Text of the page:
Stillwater News Press


June 7, 2014

What’s Blooming 06-08-14

Hummingbirds look for three species

Hummingbirds overwinter in the tropics and then migrate north each spring. Their migration pattern follows the bloom cycles of three plant species that are a main food source for them along the way.

The tree Red Buckeye, Aesculus pavia is a hummingbird magnet. In spring it is covered with bright red tubular flowers that hummingbirds can’t resist. The Red Buckeye is a great addition to any landscape especially if you are trying to attract hummingbirds.

Another plant linked to hummingbird migration is Clove Currant, Ribes odoratum. I remember this plant from my childhood. My grandma had one in her garden and when it bloomed it smelled just like the spice, cloves.

Columbine, Aquilegia canadensis is probably the most commonly grown plant known to migrating hummingbirds. The columbine comes in many colors and sizes, and its tubular flower really attracts the hummingbirds.

Planting a garden with an abundance of early-spring blooms is essential to attracting hummingbirds to settle in your landscape.

Two of the early-blooming vines that offer an abundance of tubular flowers are the Crossvine, Bignonia capreolata and Coral Honeysuckle, Lonicera sempervirens.

Crossvine, Bignonia capreolata, “Tangerine Beauty” is one of the plants chosen for the Oklahoma Proven plant program. Crossvine is often confused with Trumpet Creeper, Campsis radicans. Trumpet Creeper is a native vine with orange tubular flowers and it blooms in the summer. You will often see Trumpet Creeper growing along the banks and in trees.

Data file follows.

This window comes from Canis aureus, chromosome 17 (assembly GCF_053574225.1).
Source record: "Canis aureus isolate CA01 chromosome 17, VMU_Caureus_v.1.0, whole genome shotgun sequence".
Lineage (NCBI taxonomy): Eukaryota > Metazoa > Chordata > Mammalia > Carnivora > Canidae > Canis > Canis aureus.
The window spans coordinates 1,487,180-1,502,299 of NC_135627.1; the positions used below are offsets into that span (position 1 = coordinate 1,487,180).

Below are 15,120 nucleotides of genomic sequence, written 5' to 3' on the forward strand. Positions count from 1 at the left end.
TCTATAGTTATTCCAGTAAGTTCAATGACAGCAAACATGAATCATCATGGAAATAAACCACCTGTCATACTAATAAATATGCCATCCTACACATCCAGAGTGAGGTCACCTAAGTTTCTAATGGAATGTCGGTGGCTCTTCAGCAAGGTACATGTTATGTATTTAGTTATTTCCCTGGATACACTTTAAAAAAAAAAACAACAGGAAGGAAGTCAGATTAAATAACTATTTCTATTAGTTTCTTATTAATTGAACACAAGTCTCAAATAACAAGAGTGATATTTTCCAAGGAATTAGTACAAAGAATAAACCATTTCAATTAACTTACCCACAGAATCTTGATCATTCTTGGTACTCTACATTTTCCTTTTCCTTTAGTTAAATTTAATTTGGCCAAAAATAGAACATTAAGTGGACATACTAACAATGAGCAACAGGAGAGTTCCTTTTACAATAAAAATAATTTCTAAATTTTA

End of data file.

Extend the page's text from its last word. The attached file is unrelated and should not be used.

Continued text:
Coral Honeysuckle, Lonicera sempervirens is the native honeysuckle species. Lonicera japonica is the introduced species of honeysuckle and is very invasive. And, according to the USDA Plant Database, it is now listed as a noxious weed in most states and even prohibited in Connecticut and New Hampshire. There are slight variations between these two vines and it’s believed that the leave size, thickness and stomata are larger on the Lonicera japonica which enables this vine to photosynthesize and grow faster than the native species.

Catmint or Nepeta x faassenii, ‘Walker’s Low’ is another Oklahoma Proven plant and is quick to grow and blossom in the spring, making it an excellent perennial for hummingbirds. And as soon as the weather allows, plant your annuals.

This is a great way to introduce quick pops of color and nectar-rich blossoms. Petunias and Shrimp plant, Justicia brandegeeana are excellent annuals for attracting and keeping hummingbirds in the garden.

I find it very entertaining to sit watch the hummingbirds feed. They are so graceful, extremely fast and very curious. So if you don’t have a place to plant flowers to encourage hummingbirds to your yard, just mix up one part white sugar to four parts boiled water, when cooled, place in a hummingbird feeder.

Laura Payne is the volunteer and events coordinator at The Botanic Garden at Oklahoma State University and a field producer for the television program “Oklahoma Gardening.”

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